Demographics are data points used to segment people into groups and assess their behavior. We can make reasonable assumptions based on demographic data.
For example, it’s safe to assume that a person in their mid- or late-60s is thinking about retirement. If you have a product or service related to retirement, you would obviously want to target people in their 60s rather than people in their 20s.
Here’s a list of demographic data points you might find useful:
- Marital status
- Number of children
- Annual income
- Education level
- Disabilities (if any)
- Military status/history
- Living status (homeowner or renter)
- Political affiliation
- Religious affiliation
You probably don’t need all of those data points. For instance, there’s no point in asking if your customer has disabilities if your product or service doesn’t serve disabled people and can be used/enjoyed/realized by anyone.
3. Company Information
If you sell to B2B customers, it helps to know something about their company and professional life. This information will help you target similar people in the future.
Here are some data points you might request:
Industry – This data point is important if you sell to people in multiple industries. You’ll want to know which ones offer the most business. If your customers come primarily from one industry, you may consider niching into that industry or creating products and services specifically for them.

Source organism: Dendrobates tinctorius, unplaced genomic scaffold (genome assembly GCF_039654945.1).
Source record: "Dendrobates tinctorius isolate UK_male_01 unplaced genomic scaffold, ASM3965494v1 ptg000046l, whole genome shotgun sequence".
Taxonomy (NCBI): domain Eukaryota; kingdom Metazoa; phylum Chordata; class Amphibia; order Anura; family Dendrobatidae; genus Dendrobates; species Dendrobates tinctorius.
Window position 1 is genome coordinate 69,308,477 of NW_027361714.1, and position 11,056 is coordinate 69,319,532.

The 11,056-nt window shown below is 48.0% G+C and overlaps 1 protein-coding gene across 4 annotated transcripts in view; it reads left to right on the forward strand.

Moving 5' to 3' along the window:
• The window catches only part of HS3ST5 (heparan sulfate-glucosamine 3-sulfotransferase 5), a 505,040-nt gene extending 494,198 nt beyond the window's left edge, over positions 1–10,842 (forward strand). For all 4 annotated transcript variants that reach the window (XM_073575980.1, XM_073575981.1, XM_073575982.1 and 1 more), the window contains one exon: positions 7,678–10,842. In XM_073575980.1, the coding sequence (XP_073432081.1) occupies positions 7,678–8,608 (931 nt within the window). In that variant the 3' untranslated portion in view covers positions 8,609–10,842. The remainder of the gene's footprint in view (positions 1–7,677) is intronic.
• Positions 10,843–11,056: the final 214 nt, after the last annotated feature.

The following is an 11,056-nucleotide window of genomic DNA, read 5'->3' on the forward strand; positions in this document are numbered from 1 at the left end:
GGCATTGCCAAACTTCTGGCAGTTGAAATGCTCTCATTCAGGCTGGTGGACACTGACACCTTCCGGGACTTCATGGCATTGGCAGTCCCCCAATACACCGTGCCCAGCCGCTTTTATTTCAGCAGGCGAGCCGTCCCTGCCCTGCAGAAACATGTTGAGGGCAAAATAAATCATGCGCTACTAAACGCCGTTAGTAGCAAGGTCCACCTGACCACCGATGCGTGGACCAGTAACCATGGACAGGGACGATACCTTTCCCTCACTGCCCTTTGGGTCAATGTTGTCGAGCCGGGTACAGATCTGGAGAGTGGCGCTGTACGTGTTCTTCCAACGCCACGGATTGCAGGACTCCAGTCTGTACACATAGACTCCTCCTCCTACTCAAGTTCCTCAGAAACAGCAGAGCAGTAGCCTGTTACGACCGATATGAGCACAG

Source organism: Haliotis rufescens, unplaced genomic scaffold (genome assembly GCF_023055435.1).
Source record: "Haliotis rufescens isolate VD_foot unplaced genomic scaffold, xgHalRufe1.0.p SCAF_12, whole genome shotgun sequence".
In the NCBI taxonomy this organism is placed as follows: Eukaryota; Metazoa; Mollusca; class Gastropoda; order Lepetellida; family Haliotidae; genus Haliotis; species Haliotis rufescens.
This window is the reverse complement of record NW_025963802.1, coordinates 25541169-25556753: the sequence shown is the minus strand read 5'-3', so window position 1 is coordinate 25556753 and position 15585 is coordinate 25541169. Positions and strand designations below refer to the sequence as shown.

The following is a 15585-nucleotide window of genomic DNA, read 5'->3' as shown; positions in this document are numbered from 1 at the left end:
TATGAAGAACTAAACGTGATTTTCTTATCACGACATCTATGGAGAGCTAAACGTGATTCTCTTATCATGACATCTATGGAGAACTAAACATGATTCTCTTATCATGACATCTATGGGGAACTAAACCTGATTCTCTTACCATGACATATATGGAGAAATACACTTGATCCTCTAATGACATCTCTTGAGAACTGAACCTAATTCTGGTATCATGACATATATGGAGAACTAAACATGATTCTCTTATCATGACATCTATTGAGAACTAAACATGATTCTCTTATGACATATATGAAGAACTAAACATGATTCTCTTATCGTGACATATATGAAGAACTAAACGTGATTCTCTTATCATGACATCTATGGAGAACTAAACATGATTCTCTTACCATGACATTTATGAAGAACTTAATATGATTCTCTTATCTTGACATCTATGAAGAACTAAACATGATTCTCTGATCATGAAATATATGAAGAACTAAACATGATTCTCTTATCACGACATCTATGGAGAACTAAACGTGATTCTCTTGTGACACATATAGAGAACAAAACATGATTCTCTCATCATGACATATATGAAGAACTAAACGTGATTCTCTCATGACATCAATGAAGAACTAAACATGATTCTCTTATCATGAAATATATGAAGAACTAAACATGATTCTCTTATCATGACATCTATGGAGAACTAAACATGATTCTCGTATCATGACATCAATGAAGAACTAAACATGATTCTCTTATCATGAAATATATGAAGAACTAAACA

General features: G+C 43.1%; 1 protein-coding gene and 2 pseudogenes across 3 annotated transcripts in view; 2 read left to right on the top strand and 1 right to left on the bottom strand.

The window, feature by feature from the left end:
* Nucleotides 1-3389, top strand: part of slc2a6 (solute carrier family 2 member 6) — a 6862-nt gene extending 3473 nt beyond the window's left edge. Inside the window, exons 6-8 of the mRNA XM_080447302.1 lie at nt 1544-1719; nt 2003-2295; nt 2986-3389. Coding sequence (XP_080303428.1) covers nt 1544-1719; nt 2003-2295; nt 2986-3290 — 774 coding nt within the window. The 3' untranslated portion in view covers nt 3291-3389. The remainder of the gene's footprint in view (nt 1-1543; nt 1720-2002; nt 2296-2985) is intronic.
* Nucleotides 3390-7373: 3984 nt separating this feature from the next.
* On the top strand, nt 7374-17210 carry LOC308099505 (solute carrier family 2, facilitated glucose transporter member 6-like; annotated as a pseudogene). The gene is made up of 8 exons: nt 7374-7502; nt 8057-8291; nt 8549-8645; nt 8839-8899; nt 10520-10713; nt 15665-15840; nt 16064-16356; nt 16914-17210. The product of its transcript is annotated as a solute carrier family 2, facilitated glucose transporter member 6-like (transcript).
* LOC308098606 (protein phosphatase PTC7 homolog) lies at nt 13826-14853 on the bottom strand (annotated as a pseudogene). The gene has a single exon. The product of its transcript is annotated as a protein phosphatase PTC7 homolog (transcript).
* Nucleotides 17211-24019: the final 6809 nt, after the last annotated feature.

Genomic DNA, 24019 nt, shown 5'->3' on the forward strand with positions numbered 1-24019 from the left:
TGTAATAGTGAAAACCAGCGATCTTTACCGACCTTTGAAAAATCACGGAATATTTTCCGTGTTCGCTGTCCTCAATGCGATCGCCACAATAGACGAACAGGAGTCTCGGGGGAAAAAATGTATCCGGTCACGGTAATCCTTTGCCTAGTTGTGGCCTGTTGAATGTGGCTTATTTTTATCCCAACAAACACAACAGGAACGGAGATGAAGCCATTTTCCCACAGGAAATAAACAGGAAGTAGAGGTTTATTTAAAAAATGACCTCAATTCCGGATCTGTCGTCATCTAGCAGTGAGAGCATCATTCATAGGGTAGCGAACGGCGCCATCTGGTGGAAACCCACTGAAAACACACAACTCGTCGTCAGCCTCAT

Company Size – The size of your customers’ companies gives you insight into their needs and problems. For instance, a small bootstrapped company probably needs to see results from your product or service faster than a large global corporation.
Job Title – Job title tells you a lot about the people who make purchasing decisions at your customers’ companies. For instance, if marketing associates typically purchase your product rather than marketing executives, you would know to adjust your messaging to appeal to marketing associates.
4. Referral Source
Whenever you make a sale or get a new client it’s important to ask where they came from. If you see any trends, you may want to invest more resources into effective channels.
For example, let’s say a number of your customers report being referred to your company by the same person. You would be wise to reach out to that person, find out why they’re such an evangelist, reward them for their help, and find ways to get even more value out of them.